It’s certainly gotten cold quick this Winter season. At last, the GameCola staff have an excuse to be indoors playing video games for eight hours a day. Usually any game will do, but sometimes there are specific levels that really make you feel like putting on that Super Mario Snuggy, sipping a mug of cocoa, and grabbing a controller. This month, Mark Freedman asks the staff, “What is your favorite winter holiday-themed level or stage?“
As you step out from the Warp Room and into Wintersville, the first thing you see is a winding path and falling snow. It floats to the ground so graciously as a soothing and relaxing chilly melody echoes softly through the air. That snowing effect is absolutely marvellous, and it envelopes the stage in a charming blanket of festive feels. It looks way too good visually to even consider that the game is running on PS2.
The tone of this stage, the setting, the style…it is all so beautifully constructed. Breathtaking, wonderful. Perhaps the best part about it is the atmosphere, though the stage itself has plenty of other great features—a Japanese festival with taiko drums and stalls, or a small dojo area. A winter wonderland to explore, with a hidden forest out back that you can only explore with hidden monkey unlock codes.
By far the most impressive part of the whole dang game, and purely glorious.
Well, it doesn’t get too wintry where I am from, and I’ve never seen snow in my life…luckily, video games have given me a chance to cruise through so many different landscapes, including icy and snowy ones, and Majora’s Mask’s Snowhead Mountain is my favorite of them.
For one, it’s beautiful—just look at it! On the other hand, I enjoyed not being there. There’s this huge blizzard going on there, causing havoc to its Goron inhabitants. The mechanics played in this setting left a great impression on me; there’s this sense of misery and dread around the place that (unlike a Christmas setting) would accompany a place with horrible weather conditions such as this one.
As much as toil and hardship try to keep me out of the mainstream, I can’t help but bathe in the icy glow of Blizzard Wolfang’s stage from Mega Man X6. Considering the game overall has received very few good ratings due to it being a rushed project, the stage itself was well developed. When you think about ice stages or winter stages, you tend to think of one primary thing: ice. And lots of it. Blizzard Wolfang’s stage took a slightly different approach. A lot of the stage focused on avalanches and the use of the stage’s topography to maneuver, as to avoid getting crushed by the chunks of snow falling down. The stage also uses a good concept with ice blocks in a Tetris-type mechanic near the second half of the stage. This continues on to the end of the stage, leading into a vertical segment where lines of ice fall from the sky. These ice blocks then fill in the row, pushing you farther up towards the boss room. The scenery itself is beautiful; a snowy wonderland which leads to a frozen recon base, inside which you battle Blizzard Wolfang. By far, this is one of my favorite ice-themed stages to date. Just don’t go howling at me later about it (hehe, wolf puns).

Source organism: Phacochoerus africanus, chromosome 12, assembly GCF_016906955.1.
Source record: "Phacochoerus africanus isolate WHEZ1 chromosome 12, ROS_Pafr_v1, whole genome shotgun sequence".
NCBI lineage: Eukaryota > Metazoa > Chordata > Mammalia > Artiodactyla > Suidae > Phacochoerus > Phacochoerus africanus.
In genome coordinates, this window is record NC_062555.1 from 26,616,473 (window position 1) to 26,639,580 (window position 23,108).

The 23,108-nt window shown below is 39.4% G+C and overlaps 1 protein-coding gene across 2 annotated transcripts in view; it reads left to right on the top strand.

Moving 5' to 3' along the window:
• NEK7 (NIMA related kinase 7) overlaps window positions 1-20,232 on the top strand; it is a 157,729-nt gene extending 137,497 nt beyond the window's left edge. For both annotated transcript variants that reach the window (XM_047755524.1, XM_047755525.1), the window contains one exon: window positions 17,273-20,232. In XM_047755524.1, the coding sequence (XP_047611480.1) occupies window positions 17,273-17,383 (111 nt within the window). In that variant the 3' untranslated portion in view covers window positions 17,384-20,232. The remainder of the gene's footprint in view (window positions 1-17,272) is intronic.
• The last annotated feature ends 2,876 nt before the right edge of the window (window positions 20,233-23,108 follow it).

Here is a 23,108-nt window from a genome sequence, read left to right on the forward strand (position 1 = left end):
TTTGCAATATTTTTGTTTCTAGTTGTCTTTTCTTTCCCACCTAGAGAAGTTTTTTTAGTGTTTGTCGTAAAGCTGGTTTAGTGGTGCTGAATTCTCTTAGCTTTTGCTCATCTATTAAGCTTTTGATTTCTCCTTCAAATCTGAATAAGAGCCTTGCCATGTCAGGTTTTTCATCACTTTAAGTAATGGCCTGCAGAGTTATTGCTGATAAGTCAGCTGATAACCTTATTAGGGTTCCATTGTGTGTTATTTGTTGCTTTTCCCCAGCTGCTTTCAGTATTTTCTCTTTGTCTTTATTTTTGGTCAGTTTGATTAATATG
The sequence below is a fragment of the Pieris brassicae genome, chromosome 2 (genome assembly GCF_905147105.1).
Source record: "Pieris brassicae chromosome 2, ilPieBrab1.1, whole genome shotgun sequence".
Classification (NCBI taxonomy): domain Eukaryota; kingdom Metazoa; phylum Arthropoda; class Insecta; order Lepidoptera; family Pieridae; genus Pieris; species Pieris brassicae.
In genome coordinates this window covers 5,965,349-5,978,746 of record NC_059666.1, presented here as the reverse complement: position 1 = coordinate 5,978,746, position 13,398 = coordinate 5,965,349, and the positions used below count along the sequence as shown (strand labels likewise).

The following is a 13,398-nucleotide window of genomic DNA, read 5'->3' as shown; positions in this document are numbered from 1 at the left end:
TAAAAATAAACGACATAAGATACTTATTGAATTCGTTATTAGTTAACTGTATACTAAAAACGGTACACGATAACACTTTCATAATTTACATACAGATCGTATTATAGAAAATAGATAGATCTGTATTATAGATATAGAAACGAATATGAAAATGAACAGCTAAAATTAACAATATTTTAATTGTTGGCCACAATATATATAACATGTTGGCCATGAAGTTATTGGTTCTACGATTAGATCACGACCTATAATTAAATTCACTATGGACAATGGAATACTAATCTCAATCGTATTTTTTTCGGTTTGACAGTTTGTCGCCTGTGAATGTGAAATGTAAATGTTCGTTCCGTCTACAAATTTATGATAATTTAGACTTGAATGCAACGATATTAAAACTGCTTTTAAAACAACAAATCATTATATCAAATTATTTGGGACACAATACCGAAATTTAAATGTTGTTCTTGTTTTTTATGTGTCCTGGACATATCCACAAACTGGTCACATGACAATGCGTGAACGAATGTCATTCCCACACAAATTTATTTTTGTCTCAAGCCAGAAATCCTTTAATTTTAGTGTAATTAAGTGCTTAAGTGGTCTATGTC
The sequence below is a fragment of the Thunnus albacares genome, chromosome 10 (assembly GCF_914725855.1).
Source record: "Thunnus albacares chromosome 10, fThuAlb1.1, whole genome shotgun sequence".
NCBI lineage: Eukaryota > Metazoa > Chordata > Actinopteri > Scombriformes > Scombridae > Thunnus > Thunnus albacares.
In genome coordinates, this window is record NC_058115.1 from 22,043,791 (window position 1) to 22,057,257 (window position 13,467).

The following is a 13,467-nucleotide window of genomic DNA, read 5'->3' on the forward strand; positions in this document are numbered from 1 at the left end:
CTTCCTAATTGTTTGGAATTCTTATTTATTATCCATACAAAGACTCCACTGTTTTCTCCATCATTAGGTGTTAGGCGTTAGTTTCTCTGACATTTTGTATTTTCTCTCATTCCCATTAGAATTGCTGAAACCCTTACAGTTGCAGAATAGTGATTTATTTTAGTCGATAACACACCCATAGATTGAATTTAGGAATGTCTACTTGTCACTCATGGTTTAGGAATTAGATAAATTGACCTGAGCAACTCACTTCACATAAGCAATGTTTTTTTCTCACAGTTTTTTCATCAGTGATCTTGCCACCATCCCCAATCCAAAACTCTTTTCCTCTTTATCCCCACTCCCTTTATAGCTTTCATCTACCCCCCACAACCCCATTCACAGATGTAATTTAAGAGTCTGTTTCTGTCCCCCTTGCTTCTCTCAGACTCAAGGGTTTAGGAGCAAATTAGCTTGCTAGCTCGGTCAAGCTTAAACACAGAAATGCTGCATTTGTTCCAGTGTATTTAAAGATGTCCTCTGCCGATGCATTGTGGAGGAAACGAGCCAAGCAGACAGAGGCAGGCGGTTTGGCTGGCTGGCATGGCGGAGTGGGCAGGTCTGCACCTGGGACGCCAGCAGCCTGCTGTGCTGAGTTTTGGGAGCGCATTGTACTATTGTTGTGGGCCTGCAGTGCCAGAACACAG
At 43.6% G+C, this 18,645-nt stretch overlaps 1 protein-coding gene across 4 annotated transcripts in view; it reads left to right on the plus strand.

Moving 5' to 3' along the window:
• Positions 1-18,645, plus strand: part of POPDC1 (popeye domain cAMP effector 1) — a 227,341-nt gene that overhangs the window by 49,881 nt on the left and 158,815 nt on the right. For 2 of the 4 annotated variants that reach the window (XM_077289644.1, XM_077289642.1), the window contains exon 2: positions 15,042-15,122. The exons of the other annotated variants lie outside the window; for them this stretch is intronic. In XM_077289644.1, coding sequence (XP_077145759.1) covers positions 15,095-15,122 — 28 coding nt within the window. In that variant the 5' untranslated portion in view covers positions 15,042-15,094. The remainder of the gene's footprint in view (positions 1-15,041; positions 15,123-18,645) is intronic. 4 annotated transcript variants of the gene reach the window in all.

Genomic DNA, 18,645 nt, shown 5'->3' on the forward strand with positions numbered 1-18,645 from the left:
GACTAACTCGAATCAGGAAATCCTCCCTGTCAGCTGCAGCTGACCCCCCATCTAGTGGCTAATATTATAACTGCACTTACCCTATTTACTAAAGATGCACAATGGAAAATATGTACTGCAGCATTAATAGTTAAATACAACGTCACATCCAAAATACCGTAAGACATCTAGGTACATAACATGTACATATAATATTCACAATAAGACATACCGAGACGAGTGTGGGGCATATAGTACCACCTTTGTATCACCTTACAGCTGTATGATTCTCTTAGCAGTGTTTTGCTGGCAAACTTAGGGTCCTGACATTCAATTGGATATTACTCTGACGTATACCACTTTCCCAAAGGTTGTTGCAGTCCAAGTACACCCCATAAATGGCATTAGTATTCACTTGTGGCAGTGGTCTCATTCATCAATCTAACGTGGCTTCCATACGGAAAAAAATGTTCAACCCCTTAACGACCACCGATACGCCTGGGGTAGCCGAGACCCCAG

Aside from the crop of holiday-themed games I found for that one “Flash Flood” column, winter holidays haven’t figured prominently into most of the games I’ve played. I might hit the reload button repeatedly to retry a difficult section of a game, which is reminiscent of the movie Groundhog Day, which centers around a winter holiday, but that’s a bit of a stretch. World Kidney Day is just on the cusp of being in spring, so that one’s no good, and I don’t think Mike Tyson’s Punch-Out!! understands the true meaning of Boxing Day. Therefore, I have to go with Jetpack Christmas Special!, a reskinned expansion pack of one of my all-time favorite platformers. Instead of a dude with a jetpack avoiding spear traps and robots in search of treasure, you play as Santa Claus with a jetpack avoiding spear traps and robots in search of presents. It’s completely different from regular Jetpack. And there’s a full compliment of new stages, so yes, it’s a real game.
The Ice Country/Ice Palace in Secret of Mana, like most areas, is plagued by a sinister agent of evil. It’s been discussed a few times here on GameCola, but as a friendly reminder: Santa Claus must be taken out. The heroes come across a talking reindeer who pleads for help. It turns out that Santa has been corrupted by the Mana Seed and must be set free by defeating the Frost Gigas. You’d think that a seed imbued with the power of fire would melt his castle, but apparently he just become a giant ice beast. After freeing Santa, he’s grateful, but doesn’t offer much help other than giving you back the seed. He doesn’t give much of an apology and doesn’t give you any toys or let you ride the reindeer. The battle would have been much cooler if you got to fight him in human form.
He claims that kids don’t believe in him anymore. This is what I never understood about Christmas movies. There’s always some jerk parents who don’t have the Christmas spirit and don’t believe in Christmas, and yet the movie takes places in a universe where Santa is real and actually delivers presents. Where do the parents think the presents come from if they deny Santa’s existence? In Santa’s defense, I guess people would be more likely to believe in a terrible monster than a man who’s apparently unwilling to actually deliver presents to children and instead stays in his fortress of solitude.
Did the GameCola staff miss one of your holiday favorites, or do you have a question for a future installment? Let us know in the comments!